NASA Audio File

Water on the Moon, Drought on Earth
12.14.09
 
NASA's most recent missions to the moon have uncovered startling new information, including the confirmation of water in a permanently shadowed crater. The Lunar Reconnaissance Orbiter, now circling the moon, also is mapping Earth's dusty satellite in unprecedented detail from many perspectives. NASA's Chief Lunar Scientist Michael Wargo describes what we've discovered this year and previews next directions.

HQ Contact: Grey Hautaluoma, 202-358-0668
For more information: › www.nasa.gov/lro

TRT: 2:15

Michael Wargo
Chief Lunar Scientist
NASA Headquarters

CUT 1 (:39) –Wargo: Well overall both of these missions have been highly successful, so far. The fact that LCross was able to confirm the presence of water in these permanently shadowed regions has significant scientific implications. It confirms prior theories and it gives us potential to have resources to us when we continue to explore beyond lower earth orbit.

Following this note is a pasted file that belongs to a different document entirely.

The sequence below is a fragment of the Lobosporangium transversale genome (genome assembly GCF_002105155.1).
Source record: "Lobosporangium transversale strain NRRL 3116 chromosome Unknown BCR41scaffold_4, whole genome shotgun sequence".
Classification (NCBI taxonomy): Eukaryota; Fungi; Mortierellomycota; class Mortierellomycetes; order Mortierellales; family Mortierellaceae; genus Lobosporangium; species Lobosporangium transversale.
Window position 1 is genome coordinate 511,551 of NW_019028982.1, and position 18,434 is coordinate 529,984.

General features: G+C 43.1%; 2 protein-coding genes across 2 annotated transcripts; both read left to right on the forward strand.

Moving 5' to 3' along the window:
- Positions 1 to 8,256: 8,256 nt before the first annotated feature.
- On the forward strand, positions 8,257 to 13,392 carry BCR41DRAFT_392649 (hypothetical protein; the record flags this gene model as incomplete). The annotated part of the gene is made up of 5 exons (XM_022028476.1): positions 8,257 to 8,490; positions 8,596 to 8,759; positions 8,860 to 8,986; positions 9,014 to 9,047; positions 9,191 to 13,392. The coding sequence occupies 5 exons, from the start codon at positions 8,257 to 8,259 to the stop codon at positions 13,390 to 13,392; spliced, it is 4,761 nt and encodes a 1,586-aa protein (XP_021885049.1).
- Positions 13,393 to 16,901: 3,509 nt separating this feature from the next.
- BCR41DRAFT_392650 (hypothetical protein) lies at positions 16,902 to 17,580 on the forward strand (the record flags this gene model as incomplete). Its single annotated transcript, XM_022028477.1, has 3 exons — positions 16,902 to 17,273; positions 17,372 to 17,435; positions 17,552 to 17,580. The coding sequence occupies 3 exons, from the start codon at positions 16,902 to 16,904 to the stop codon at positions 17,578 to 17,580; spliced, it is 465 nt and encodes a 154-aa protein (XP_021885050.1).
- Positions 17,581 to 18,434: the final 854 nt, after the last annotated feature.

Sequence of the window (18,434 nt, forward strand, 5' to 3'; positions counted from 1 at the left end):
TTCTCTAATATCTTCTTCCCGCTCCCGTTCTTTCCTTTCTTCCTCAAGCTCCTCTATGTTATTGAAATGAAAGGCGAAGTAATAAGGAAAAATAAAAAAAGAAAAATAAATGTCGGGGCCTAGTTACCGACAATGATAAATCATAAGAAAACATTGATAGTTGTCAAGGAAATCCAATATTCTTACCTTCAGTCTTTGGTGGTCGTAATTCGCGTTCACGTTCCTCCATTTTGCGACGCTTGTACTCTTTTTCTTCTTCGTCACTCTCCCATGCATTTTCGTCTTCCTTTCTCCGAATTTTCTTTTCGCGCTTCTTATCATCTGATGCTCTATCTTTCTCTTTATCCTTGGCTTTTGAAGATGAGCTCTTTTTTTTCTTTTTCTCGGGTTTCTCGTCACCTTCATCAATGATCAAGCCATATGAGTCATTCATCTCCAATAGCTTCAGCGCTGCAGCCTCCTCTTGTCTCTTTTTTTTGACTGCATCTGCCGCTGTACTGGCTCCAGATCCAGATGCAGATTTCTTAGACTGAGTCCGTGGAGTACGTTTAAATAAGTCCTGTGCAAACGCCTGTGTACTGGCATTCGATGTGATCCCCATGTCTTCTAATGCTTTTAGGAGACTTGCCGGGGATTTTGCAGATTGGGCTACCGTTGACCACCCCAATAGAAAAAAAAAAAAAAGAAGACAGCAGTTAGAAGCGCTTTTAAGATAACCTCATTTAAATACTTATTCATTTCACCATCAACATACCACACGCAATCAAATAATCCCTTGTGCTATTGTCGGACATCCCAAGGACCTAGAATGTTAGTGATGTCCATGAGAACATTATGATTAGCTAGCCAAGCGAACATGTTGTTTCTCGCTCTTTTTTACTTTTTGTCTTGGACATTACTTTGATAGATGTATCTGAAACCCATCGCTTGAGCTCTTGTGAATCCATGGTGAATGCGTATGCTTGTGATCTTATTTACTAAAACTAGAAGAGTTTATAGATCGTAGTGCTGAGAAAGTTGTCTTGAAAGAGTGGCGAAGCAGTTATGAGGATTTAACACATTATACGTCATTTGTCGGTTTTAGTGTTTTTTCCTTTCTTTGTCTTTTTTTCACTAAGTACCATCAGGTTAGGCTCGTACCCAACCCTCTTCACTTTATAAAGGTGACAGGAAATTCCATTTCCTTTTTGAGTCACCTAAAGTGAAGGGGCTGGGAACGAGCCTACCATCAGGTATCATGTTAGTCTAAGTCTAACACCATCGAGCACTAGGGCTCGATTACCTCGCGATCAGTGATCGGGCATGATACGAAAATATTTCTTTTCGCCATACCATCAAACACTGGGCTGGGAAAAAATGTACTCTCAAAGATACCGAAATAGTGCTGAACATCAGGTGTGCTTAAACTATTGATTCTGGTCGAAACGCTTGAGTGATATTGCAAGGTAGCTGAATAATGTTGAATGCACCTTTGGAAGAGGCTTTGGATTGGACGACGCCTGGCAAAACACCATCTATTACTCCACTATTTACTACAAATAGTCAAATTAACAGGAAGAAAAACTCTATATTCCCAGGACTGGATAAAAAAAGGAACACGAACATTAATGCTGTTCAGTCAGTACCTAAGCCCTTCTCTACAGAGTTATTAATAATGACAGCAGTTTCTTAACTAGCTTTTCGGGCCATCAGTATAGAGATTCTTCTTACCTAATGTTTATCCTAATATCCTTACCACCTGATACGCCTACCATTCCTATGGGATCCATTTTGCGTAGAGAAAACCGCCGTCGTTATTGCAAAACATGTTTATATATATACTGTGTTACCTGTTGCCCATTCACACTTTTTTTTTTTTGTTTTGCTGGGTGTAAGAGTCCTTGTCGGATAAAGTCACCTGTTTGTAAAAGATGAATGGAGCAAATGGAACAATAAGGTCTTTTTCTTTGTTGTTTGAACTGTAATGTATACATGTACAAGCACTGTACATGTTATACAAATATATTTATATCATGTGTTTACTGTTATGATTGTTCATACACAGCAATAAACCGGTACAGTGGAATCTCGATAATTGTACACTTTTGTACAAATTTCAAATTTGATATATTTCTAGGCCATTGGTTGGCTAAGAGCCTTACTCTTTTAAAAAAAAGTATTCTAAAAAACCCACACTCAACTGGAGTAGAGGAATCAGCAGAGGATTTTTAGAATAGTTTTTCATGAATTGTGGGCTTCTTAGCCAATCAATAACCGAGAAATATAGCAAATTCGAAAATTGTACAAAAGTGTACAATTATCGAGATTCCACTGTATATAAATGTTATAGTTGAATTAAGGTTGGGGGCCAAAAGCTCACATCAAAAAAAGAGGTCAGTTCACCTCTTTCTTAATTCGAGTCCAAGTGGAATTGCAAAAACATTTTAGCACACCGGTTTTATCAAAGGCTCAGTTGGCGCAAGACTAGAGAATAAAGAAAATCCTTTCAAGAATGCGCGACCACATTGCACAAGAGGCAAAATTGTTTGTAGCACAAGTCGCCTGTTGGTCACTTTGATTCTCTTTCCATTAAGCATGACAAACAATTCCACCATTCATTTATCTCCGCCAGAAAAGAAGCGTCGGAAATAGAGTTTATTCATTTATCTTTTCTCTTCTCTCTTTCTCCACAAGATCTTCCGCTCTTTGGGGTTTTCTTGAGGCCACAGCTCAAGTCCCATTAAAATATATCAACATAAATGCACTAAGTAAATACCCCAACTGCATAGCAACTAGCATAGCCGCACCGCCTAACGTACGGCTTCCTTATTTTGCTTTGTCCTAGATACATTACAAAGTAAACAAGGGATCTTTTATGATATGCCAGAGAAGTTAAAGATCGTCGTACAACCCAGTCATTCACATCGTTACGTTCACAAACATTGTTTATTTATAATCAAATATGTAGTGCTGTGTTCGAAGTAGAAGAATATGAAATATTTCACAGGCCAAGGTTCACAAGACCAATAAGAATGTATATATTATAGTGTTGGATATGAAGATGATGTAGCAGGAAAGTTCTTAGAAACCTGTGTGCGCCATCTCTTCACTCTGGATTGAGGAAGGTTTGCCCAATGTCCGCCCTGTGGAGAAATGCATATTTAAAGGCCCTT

› Play Now

CUT 2 (:28) – Wargo: Is in its mapping phases now and is just revealing a wealth of new information about the moon that is important to both science and exploration. Scientist are just giddy with their excitement when they see these dramatic photographs that are coming back from our narrow angle camera and when we confirm that we are seeing some of the coldest places in the solar system it get them thinking in a new way about earth’s closet neighbor.
› Play Now

CUT 3 (:28) – Wargo: The real beauty of both of these missions is that NASA is using the best it has to get the information it needs to continue to explore we knew that the scientific community was the place to go to get the experts and about how to make the measurements on the moon that we’ll need to explore safely and effectively as we go beyond lower earth orbit and LRO is delivering in space.
› Play Now

CUT 4 (:42) – Wargo: LRO, since we knew to was going to be valuable to exploration and to science – the initial year that its going to be in operation is focused on making measurements that are important to exploration, but we also know that it’s important to scientists too. As we move beyond that first year the emphasis will shift to science and then we’ll be able to focus on those scientific questions that can be answered with the really powerful instruments that we have on LRO. During that time period we’ll…in addition be able to take that information and will also be beneficial for exploration. So exploration is supporting science and science is supporting exploration.
› Play Now